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2018-10-12 - Travail avec promoteur/Doctorat - Anglais - 239 page(s)

Meunier Nicolas, "Catalytic Conversion of CO2 coming from Cement Kilns Flue Gases into Methanol: Optimization of the Overall Process", soutenue le 2018-10-12

  • Codes CREF : Traitement des effluents gazeux (DI3843), Technologie de l'environnement, contrôle de la pollution (DI3841), Thermodynamique chimique (DI132C), Génie chimique (DI2721), Chimie (DI1300)
  • Unités de recherche UMONS : Génie des Procédés chimiques et biochimiques (F505), Thermodynamique, Physique mathématique (F506)
  • Instituts UMONS : Institut de Recherche en Energétique (Energie)

Abstract(s) :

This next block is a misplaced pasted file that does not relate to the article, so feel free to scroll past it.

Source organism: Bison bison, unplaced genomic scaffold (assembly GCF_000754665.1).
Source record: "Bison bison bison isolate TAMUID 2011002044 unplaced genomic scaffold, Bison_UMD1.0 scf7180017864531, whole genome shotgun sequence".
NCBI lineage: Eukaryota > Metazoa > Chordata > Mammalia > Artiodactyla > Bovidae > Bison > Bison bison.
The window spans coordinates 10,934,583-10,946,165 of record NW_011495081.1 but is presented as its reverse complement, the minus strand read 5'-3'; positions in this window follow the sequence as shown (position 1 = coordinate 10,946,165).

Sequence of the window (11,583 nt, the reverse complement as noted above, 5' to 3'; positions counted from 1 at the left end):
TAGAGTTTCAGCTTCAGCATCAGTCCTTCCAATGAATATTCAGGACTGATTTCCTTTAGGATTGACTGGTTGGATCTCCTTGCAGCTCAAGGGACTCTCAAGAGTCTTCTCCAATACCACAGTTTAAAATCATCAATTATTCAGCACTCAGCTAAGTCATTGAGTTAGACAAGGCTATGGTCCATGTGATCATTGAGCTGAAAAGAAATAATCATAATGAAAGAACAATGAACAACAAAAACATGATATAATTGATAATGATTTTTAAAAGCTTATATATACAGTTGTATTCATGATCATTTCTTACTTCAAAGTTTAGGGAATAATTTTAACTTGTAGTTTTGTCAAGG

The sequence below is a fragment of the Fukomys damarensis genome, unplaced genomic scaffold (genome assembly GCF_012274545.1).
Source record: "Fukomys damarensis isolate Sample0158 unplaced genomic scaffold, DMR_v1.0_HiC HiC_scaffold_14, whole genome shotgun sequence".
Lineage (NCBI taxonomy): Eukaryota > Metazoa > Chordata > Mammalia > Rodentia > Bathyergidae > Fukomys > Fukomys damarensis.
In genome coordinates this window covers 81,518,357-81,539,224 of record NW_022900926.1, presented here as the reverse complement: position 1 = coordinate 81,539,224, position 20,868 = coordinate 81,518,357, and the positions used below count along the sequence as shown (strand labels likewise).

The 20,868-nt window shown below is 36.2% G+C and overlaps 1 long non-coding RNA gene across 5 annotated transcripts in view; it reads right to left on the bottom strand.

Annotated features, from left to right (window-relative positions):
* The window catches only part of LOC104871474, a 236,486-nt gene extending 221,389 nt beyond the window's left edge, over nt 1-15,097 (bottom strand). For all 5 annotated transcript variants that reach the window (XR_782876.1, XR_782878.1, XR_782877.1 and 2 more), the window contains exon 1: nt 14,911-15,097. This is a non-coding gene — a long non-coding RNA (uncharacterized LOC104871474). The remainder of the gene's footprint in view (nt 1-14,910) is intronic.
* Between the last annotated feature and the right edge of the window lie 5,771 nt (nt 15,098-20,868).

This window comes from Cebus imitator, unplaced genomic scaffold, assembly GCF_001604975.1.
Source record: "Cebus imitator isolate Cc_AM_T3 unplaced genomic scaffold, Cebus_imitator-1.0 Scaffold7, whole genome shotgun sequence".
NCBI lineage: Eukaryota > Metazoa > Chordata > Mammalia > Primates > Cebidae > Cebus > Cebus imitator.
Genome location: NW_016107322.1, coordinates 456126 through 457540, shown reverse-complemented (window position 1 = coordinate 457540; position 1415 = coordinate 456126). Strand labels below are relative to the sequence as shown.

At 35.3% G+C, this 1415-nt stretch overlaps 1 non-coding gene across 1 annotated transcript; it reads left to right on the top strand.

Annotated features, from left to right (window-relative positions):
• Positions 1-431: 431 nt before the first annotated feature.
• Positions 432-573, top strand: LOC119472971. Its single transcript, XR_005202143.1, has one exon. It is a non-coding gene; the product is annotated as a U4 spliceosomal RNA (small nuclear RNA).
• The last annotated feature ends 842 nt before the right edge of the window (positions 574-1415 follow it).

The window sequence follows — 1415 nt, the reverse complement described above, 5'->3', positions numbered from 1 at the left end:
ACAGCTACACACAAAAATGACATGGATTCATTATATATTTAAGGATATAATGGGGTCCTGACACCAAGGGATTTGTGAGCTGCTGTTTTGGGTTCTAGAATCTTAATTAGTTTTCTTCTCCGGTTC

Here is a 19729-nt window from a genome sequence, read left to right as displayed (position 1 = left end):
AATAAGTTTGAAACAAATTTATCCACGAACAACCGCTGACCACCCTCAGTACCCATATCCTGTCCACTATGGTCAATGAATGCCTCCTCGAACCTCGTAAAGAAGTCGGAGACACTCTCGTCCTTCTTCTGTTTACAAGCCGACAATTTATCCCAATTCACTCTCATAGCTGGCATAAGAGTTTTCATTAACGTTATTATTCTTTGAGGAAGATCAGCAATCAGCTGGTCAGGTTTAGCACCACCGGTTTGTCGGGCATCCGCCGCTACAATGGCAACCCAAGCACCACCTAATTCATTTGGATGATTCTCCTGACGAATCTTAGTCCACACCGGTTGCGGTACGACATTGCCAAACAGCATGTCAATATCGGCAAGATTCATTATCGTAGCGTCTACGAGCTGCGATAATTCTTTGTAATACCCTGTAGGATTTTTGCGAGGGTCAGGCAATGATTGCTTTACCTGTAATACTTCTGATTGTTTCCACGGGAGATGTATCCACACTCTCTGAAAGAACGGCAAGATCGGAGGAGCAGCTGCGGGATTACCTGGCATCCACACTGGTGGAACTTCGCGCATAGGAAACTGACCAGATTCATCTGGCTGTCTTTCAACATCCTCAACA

(Anglais) This PhD thesis focuses on the reduction of the CO2 anthropogenic emissions coming from the cement sector by investigating its possible conversion into methanol. To this extent, a preliminary study has been performed to introduce the cement manufacturing process and define the flue gas exiting the cement kilns that will be considered as raw material of the CO2 purification process. In this perspective, the conventional purification technologies (such as dust, SOx and NOx removal techniques) and the CO2 capture and purification technologies that are applied to industrial flue gases have been summarised. The wide panel of Carbon Capture and Reuse or Storage (CCUS) technologies has been presented and the CO2 conversion into methanol has been selected as one of the most promising CCU technologies. As a result, the thermodynamic study of the hydrogenation of CO2 into methanol has been presented through several sensitivity analyses because this reaction is highly thermodynamically limited. This thermodynamic study was completed by a literature review regarding the catalysts to be used and their related kinetic mechanisms, models and deactivation phenomena. A kinetic study is also proposed on a commercial CuO/ZnO/Al2O3 catalyst and on an innovative homemade CuO/ZnO/ZrO2 specially designed with the collaboration of the European School of Chemistry, Polymers and Materials of Strasbourg, for the conversion of pure CO2 into methanol. The experiments were conducted on a homemade-designed micro-pilot installation, allowing the determination of the kinetic constants of the kinetic models selected to describe both these catalysts. The entire CO2 conversion chain from its capture to its conversion into methanol was also investigated. In this perspective, the CO2 conversion process has been optimized with regards to the operating conditions and considering internal and external integrations. Finally, the integrated and optimised process, scaled to treat the emissions of a cement plant equipped with the Best Available Technologies, is able to treat 2475 tonnes per day CO2 and convert 90% of them into 1546 tonnes methanol per day. The heat integration inside the conversion unit reduces the reboiler duty required for the distillation of the water-methanol mixture by 100%. The heat integration between the CO2 capture and conversion units also reduces the reboiler duty required for the regeneration of the solvent by 32.7%. The water integration from the coproduct of the methanol synthesis completely fulfils the water demand of the CO2 capture unit for water make-up. The LCA also emphasises the high potential of this alternative route compared to the conventional production of methanol from steam methane reforming due to the reduction of the dedicated CO2 emissions by over 50%. Finally, the proposed CO2-based conversion process can be considered as a very good substitution alternative for methanol production and a solution for climate change mitigation. However, its economic breakthrough is strongly related to the costs of the electricity required for the production of hydrogen.